- A World Bank report gave six nations a perfect score for achieving equal rights between men and women under the law.
- All six nations are in Europe, which has some of the most progressive childcare and paid leave policies in the world.
- Women in a typical economy have only three-quarters of the rights of men, the report found.
The last decade has secured numerous victories for gender equality around the world.
India criminalized child marriage, women in Saudi Arabia won the legal right to drive, and Suriname’s “nationality law” was overturned, allowing women to pass citizenship to their children without marrying someone from the same country.
But only six countries have achieved true gender parity under the law, according to a recent report by The World Bank.
The report looked at how legislation affects women’s economic decisions across eight indicators: the ability to travel, start a job, get married, have children, run a business, get paid, manage assets, and obtain a pension.
Countries with 100 points earned a perfect score, but the global average was around 75 points. This led the authors to conclude that “a typical economy only gives women three-quarters the rights of men.”
The United States scored an 84, but lost points due to its parental leave policies. Nations in the Middle East and North Africa earned a much lower average of 47 points.
Take a look at how six countries – Belgium, Denmark, France, Latvia, Luxembourg, and Sweden – have achieved equal rights under the law over the last decade.
Belgium is reducing one-on-one salary negotiations.
The World Bank considered whether women in different countries were able to work the same hours and in the same industries as men. It also considered whether the law requires equal payment for work of equal value.
In Belgium, the vast majority of workers sign collective bargaining agreements that prevent them from having to individually negotiate their salaries.
In 2012, the country passed a law that requires employers to analyse their wage structure to detect any differences in pay between men and women. Women are also protected by a system that automatically raises wages to meet the growing cost of living.
Three new policies paved the way for a more equal society in France.
A decade ago, not single country achieved a perfect score on The World Bank’s assessment of gender equality. France has made by far the greatest strides by passing landmark policies in the last ten years.
In 2018, the government introduced five new measures to combat domestic violence, including additional funding for a national helpline and an online platform that simplifies the process of reporting an attack. It also introduced paid parental leave and increased the penalty for workplace sexual harassment.
Denmark is making efforts to combat domestic violence.
Nordic countries are known for their progressive childcare and paid leave policies, but many of them suffer from high incidences of domestic violence. In Denmark, 32% of women said they had experienced intimate physical and/or sexual violence at least once in their lifetime.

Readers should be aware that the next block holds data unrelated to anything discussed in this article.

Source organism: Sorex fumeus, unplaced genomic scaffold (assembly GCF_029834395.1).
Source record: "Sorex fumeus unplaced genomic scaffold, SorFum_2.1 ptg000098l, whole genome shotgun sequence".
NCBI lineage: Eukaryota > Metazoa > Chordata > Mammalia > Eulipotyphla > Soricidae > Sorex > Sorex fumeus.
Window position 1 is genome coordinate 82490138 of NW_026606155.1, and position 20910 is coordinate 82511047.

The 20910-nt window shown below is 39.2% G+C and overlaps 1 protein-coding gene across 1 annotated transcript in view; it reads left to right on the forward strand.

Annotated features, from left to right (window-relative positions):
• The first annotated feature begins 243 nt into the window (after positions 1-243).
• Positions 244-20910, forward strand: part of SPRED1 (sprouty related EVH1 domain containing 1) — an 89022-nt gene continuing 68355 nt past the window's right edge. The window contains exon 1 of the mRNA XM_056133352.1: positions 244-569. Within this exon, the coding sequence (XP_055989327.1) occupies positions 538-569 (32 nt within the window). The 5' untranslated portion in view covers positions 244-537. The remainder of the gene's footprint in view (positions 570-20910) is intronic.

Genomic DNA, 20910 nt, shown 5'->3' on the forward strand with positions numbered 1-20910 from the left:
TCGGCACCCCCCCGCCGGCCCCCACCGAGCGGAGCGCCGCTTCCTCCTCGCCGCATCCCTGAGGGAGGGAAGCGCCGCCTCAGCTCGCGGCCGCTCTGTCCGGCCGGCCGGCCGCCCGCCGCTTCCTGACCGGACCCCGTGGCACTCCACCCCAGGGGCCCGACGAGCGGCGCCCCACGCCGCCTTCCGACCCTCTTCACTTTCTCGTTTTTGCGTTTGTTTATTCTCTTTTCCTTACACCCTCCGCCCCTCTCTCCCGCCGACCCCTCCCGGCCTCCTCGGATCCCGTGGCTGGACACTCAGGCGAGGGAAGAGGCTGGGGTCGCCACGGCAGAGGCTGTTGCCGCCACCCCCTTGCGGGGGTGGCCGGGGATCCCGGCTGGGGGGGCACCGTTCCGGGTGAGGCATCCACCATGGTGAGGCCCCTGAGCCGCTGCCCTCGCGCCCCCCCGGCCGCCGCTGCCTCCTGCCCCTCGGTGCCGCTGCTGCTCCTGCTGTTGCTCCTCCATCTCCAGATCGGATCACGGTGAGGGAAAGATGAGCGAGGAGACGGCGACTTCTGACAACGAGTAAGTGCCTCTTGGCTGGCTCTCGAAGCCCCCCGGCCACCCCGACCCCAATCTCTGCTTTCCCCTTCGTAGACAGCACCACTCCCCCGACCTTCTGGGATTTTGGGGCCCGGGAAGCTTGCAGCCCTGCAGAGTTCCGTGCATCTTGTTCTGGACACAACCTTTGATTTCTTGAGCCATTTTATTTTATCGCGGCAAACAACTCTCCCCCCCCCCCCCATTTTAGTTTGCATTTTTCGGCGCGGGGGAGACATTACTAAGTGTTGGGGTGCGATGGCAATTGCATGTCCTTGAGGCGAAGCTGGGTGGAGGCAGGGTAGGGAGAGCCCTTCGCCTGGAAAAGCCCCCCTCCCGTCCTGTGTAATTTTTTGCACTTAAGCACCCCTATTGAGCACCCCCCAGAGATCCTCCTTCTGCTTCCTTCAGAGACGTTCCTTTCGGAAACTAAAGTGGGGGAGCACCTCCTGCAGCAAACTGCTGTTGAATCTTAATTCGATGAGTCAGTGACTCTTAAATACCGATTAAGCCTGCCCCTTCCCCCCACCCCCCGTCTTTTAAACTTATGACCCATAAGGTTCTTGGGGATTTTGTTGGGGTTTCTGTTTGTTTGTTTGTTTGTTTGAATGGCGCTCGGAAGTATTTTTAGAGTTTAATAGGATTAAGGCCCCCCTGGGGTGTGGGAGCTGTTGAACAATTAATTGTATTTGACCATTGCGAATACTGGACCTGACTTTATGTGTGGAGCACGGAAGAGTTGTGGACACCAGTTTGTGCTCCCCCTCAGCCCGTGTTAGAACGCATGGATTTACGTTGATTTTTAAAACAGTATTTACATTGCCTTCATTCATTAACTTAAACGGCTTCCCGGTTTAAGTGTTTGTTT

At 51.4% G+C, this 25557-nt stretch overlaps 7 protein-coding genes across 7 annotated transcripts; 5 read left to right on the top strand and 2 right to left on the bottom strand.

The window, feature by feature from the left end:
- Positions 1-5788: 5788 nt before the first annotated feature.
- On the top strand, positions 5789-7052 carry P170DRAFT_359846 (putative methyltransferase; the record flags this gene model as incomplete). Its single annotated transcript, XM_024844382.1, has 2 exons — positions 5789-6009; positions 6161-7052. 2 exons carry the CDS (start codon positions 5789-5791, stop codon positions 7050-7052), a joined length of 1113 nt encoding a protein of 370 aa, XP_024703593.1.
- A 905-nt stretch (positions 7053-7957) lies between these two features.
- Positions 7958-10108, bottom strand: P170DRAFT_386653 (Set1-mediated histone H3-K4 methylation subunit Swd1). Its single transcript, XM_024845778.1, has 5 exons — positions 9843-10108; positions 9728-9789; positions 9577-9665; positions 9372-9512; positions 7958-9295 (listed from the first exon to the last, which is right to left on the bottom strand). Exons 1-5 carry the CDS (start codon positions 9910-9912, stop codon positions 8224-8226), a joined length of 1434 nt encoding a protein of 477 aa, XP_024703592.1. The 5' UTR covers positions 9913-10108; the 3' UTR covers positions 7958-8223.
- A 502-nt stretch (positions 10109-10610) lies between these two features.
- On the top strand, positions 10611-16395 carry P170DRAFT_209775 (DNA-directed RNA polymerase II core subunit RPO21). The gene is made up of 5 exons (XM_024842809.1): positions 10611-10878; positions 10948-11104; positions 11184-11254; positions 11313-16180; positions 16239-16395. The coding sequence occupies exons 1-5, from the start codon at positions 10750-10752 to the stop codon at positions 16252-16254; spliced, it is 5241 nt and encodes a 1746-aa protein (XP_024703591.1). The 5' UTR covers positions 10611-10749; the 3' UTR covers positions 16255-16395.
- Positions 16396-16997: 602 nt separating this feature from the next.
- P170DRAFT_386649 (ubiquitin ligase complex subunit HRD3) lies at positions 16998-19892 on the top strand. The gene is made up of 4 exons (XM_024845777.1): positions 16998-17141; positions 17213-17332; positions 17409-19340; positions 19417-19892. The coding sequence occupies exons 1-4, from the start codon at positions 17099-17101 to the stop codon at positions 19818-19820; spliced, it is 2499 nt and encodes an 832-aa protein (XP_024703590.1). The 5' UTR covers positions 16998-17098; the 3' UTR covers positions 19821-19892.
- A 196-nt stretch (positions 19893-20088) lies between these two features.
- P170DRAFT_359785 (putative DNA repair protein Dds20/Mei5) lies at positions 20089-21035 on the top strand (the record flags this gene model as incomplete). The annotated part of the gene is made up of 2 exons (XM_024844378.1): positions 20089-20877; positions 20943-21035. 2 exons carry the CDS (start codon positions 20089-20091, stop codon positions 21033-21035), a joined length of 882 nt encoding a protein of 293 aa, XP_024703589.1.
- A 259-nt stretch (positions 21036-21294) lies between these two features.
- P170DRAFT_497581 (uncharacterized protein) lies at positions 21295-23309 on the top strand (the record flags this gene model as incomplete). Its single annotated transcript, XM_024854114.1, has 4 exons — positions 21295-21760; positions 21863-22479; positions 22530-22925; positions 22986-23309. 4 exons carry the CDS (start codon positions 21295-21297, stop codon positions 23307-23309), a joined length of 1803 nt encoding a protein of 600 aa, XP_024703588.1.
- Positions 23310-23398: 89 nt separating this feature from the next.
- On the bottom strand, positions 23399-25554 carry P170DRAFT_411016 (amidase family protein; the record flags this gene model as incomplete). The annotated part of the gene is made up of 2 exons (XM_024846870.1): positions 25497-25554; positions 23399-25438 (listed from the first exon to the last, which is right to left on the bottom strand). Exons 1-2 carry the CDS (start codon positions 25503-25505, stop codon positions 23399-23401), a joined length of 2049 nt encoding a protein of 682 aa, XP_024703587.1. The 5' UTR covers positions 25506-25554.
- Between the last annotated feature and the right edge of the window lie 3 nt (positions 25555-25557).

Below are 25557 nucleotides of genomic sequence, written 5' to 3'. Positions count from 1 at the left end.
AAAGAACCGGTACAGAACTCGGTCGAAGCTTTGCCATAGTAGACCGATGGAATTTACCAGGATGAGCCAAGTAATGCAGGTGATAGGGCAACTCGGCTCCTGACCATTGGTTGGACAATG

A 2016 report refers to this phenomenon as the “Nordic paradox,” suggesting that there may be an unexpected backlash against women in gender-equal societies.
Since 2002, Denmark has launched multiple national action plans to confront this issue. The most recent plan focuses on young people exposed to dating violence.
Latvia provides flexible schedules for working mothers.
Most women in Latvia are full-time workers, and more than two-thirds of mothers with dependent children have a paying job.
In 2015, the nation signed an agreement that provides flexible work arrangements for parents with abnormal schedules (e.g. those who works nights or on weekends). A 2011 law also calls upon local governments to provide all children between one-and-a-half and five years old with equal access to a pre-school education.
Like other European nations, Latvia has undertaken numerous steps to reduce domestic violence and human trafficking as well.
Luxembourg is making it easier for parents to take paid leave.
The World Bank report highlights Luxembourg’s parental leave policy, which allows both parents to take paid leave before their child turns six years old. (Full-time employees are given leave for four to six months.)
Data from the Ministry of Family Affairs found that just 20% of fathers in Luxembourg took parental leave in 2014, before the law was passed in 2016. The new legislation allows them to earn a salary that’s proportionate to what they earned at work, and no less than minimum wage.
Sweden is helping more mothers take on full-time jobs.
Women in Sweden earn a slightly lower average salary than men, but this disparity seems to be driven, in part, by more women working part-time.
The Swedish government reports that mothers view childcare responsibilities as one of the main reasons why they can’t take on a full-time job – something the country is actively working to address.
Sweden now offers free childcare for up to 15 hours per week for children ages three to six. It also allows parents of both sexes to take 16 months of parental leave while earning about 80% of their salary (with a cap). Parents are required to share their time off, and fathers are recommended to take about five months.
The World Bank report found that laws such as these could encourage more women to participate in the workforce.
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